Letter C (A to Z April 2019 Challenge)
I am using two books for comparison as I share opinions or impressions of Aesop’s Fables. The first is Aesop’s Favorite Fables Children’s Classic Collection, illustrated by Milo Winter and was first published in 1919. The illustrations and moral teachings are certainly consistent with that era. The “Great War,” WW1 had just ended and the ongoing issues at the time in this country include such things as “the Prohibition,” “Red Scare,” woman’s suffrage, worker strikes, and race riots.
The second book I’m using is Aesop’s Fable, illustrated by Caldecott Honor winner, Jerry Pinkney and published in 2000. I borrowed the book from the public library because of the illustrations. Although the pictures are less in Pinkney’s book, I find them pleasing to look at for children and adults alike. The language is simple and more in accord with the way I speak. The moral of the story is presented closer to reflecting my personal view. I find it a more positive and empowering message. I will use some of the illustrations from these books throughout the challenge.
Today I’m sharing a story I was not familiar with, but I find it amusing and certainly reflects a lesson in life that I learned long ago.
“APPEARANCES CAN BE DECEIVING. “ Jerry Pinkney (2000)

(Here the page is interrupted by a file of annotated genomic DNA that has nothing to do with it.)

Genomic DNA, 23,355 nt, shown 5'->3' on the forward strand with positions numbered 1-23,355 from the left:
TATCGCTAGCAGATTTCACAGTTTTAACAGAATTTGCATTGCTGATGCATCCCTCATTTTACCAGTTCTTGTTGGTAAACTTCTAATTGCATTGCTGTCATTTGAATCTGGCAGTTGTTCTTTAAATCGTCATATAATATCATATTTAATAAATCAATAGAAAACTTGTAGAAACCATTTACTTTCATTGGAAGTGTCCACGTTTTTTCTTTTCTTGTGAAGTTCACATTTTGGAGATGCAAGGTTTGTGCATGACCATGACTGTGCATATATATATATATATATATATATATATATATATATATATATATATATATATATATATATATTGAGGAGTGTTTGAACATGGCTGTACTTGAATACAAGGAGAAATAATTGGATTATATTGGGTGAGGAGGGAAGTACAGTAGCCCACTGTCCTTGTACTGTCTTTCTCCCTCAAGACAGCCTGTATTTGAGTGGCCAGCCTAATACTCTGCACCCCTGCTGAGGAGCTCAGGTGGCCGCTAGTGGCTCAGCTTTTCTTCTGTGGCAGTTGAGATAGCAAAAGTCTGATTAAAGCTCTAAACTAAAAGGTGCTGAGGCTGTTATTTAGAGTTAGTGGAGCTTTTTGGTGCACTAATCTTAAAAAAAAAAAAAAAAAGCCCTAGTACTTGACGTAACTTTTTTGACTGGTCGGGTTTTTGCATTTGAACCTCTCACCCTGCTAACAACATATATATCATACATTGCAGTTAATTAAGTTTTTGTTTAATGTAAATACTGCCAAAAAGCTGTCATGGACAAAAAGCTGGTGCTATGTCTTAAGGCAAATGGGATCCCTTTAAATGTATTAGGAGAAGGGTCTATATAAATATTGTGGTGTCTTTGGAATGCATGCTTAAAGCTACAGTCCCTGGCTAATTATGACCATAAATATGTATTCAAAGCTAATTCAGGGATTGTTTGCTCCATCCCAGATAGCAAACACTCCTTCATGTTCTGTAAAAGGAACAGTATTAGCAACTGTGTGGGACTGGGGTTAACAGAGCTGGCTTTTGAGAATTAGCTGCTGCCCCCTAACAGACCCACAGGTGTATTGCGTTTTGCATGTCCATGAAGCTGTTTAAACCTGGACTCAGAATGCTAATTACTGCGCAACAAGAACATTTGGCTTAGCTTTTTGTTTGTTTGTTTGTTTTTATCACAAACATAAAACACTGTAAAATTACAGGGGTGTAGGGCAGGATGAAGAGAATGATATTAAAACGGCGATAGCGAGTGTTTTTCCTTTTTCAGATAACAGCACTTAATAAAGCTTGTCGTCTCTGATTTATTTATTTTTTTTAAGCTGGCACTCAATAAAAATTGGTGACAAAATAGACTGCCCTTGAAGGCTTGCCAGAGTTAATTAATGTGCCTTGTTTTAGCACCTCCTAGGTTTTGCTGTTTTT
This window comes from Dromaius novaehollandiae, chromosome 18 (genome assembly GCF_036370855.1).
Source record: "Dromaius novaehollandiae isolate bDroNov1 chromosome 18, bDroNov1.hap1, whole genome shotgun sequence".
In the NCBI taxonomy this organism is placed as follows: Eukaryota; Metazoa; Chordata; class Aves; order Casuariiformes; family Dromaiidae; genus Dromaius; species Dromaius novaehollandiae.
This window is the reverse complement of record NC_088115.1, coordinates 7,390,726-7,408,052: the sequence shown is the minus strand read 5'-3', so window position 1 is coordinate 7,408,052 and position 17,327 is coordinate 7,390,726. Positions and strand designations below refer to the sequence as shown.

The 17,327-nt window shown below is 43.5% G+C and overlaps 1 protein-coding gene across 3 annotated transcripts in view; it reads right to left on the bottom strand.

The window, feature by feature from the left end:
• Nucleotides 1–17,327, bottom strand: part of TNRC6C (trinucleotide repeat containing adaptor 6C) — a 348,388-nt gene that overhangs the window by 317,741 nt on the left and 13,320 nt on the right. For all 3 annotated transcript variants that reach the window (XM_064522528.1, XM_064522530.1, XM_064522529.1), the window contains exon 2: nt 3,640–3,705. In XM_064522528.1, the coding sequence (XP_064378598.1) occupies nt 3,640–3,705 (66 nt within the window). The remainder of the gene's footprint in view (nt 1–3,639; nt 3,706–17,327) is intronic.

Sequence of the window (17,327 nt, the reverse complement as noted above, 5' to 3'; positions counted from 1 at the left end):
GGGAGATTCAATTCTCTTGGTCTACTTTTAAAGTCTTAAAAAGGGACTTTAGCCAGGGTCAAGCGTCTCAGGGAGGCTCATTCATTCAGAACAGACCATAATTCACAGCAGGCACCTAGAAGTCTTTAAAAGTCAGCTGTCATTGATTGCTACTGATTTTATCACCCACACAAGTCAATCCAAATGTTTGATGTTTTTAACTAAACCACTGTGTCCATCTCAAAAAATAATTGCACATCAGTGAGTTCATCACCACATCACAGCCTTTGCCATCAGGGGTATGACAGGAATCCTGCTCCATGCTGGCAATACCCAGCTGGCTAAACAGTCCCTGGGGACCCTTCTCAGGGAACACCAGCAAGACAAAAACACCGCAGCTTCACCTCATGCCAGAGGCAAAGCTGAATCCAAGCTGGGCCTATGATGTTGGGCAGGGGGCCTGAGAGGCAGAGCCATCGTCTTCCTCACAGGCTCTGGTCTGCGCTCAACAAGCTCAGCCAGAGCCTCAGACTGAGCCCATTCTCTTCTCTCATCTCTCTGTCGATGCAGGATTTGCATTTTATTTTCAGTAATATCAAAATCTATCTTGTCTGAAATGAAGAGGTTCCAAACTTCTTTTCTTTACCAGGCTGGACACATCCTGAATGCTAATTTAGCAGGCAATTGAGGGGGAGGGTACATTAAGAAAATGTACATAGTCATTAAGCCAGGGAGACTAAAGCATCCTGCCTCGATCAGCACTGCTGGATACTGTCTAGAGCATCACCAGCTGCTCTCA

It seems a young mouse was beginning to get restless about getting out of the mouse den and seeing the world. He urged his mother to let him go out independently to explore and have an adventure. The wise mother agreed but told him he couldn’t stay away long. She instructed that when he was out and about to pay attention so that he could tell her everything he saw.
A short while after, the young mouse came running back as quick as his little legs could carry him and shaking in terror. “ Oh, Mother! There are strange things out there! I was enjoying the pleasant walk when I came across a beautiful creature with a thick golden fur coat and bright, shining eyes. She seemed so kind and gentle as she lay quietly in the grass. When she saw me, she waved her long fluffy tail and smiled. I would have gone over to speak to her and make her acquaintance, but out of nowhere came the most frightening beast! He was tall and loud with red meat hanging from his chin and on his head. The creature frantically tore at the ground with clawed feet, and when he saw me, he beat his arms hysterically at his side and shrieked ‘Cock-a-doodle-do!’ I was so frightened; I came home as fast as I could!”
“My dear son,” said the mother, “that beautiful, kind and gentle creature that you speak of is a cat. Cats would like to have young mice like you for dinner. The terrible monster you describe is but a rooster that prefers seeds or grains and small things he finds in the grass. He would certainly not come after you. Be thankful that you escaped with your life. Next time you when you go away, be more careful and remember, never judge others by their looks.”
How many times do we fall into that way of thinking? If we are honest, we must admit that we all have our biases and prejudices. I am reminded to “not judge a book by its cover.” I try to trust my gut and give others the benefit of the doubt. It’s a belief that is not 100% foolproof but for the most part, it has served me well.
#AtoZChallenge #April 2019
Illustration by Milo Winter (1919)